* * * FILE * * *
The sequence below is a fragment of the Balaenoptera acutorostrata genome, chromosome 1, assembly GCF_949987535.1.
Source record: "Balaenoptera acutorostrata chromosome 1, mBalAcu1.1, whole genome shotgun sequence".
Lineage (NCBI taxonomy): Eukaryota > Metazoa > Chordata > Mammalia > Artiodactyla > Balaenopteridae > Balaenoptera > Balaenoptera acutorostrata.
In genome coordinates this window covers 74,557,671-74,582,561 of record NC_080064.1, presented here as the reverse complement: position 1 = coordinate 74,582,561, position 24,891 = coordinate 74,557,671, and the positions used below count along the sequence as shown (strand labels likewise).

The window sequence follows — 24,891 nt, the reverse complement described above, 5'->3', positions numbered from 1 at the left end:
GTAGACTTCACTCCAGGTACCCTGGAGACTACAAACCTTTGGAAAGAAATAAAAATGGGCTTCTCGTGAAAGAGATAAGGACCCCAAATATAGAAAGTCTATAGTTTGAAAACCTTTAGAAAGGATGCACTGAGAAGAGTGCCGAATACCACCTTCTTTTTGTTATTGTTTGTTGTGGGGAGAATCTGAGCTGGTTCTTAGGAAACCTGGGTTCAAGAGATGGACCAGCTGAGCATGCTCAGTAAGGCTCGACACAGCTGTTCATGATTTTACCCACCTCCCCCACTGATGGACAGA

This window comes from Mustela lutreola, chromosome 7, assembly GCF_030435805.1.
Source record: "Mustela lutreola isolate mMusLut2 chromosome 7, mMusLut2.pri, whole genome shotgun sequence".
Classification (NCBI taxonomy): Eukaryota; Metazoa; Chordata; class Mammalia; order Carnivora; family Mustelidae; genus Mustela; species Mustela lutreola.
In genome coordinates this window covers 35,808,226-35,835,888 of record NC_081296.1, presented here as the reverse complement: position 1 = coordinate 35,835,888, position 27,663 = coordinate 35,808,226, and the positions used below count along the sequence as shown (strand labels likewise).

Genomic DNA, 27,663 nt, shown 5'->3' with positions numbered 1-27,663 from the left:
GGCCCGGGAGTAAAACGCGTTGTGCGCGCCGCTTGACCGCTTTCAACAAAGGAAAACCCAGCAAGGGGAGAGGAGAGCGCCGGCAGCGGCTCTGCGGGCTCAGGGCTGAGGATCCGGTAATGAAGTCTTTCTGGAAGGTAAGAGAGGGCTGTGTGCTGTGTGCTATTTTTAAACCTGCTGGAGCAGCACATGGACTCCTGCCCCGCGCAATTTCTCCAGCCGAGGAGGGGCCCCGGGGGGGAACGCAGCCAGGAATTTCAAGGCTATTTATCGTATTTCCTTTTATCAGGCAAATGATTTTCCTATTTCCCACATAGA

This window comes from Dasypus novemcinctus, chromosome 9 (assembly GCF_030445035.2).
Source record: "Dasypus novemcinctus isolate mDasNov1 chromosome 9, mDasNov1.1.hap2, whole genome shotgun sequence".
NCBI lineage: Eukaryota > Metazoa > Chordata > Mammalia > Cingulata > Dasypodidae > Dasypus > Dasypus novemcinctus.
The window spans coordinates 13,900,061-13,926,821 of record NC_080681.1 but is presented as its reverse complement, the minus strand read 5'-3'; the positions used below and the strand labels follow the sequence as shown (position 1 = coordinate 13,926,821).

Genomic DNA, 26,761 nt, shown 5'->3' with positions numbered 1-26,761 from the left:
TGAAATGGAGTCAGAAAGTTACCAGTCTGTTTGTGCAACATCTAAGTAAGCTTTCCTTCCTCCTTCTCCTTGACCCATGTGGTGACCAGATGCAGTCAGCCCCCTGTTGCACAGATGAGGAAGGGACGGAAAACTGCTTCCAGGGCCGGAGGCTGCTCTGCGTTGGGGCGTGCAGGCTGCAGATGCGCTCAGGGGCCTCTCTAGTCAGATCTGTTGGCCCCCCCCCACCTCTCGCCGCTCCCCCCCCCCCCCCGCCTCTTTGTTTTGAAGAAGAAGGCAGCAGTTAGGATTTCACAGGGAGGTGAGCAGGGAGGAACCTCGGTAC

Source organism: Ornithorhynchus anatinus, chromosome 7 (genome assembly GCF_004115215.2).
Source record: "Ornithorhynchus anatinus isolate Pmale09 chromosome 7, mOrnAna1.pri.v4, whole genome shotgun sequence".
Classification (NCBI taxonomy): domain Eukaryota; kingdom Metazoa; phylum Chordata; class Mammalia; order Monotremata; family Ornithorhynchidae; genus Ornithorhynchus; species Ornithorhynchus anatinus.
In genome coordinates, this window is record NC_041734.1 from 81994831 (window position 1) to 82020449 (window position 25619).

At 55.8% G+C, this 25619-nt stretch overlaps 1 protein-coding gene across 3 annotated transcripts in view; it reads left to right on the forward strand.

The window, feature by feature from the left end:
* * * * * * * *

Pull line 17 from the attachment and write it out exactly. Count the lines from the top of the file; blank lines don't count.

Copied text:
Genomic DNA, 26,761 nt, shown 5'->3' with positions numbered 1-26,761 from the left: